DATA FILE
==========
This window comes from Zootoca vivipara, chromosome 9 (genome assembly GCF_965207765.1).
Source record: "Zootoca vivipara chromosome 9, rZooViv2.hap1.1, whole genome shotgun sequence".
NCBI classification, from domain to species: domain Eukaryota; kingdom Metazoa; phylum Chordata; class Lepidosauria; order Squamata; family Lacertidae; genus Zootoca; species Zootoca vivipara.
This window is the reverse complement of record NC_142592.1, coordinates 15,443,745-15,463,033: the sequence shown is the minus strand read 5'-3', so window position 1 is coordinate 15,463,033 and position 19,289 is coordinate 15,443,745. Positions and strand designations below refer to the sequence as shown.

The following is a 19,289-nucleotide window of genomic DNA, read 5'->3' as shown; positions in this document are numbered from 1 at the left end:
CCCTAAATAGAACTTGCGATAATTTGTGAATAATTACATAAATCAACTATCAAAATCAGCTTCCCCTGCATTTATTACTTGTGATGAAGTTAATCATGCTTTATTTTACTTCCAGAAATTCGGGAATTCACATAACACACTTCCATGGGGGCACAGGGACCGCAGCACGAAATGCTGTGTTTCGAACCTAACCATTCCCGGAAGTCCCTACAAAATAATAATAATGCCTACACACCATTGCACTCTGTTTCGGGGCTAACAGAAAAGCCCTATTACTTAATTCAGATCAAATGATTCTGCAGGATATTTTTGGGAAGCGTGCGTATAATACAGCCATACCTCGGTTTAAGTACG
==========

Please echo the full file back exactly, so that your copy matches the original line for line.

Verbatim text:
This window comes from Zootoca vivipara, chromosome 9 (genome assembly GCF_965207765.1).
Source record: "Zootoca vivipara chromosome 9, rZooViv2.hap1.1, whole genome shotgun sequence".
NCBI classification, from domain to species: domain Eukaryota; kingdom Metazoa; phylum Chordata; class Lepidosauria; order Squamata; family Lacertidae; genus Zootoca; species Zootoca vivipara.
This window is the reverse complement of record NC_142592.1, coordinates 15,443,745-15,463,033: the sequence shown is the minus strand read 5'-3', so window position 1 is coordinate 15,463,033 and position 19,289 is coordinate 15,443,745. Positions and strand designations below refer to the sequence as shown.

The following is a 19,289-nucleotide window of genomic DNA, read 5'->3' as shown; positions in this document are numbered from 1 at the left end:
CCCTAAATAGAACTTGCGATAATTTGTGAATAATTACATAAATCAACTATCAAAATCAGCTTCCCCTGCATTTATTACTTGTGATGAAGTTAATCATGCTTTATTTTACTTCCAGAAATTCGGGAATTCACATAACACACTTCCATGGGGGCACAGGGACCGCAGCACGAAATGCTGTGTTTCGAACCTAACCATTCCCGGAAGTCCCTACAAAATAATAATAATGCCTACACACCATTGCACTCTGTTTCGGGGCTAACAGAAAAGCCCTATTACTTAATTCAGATCAAATGATTCTGCAGGATATTTTTGGGAAGCGTGCGTATAATACAGCCATACCTCGGTTTAAGTACG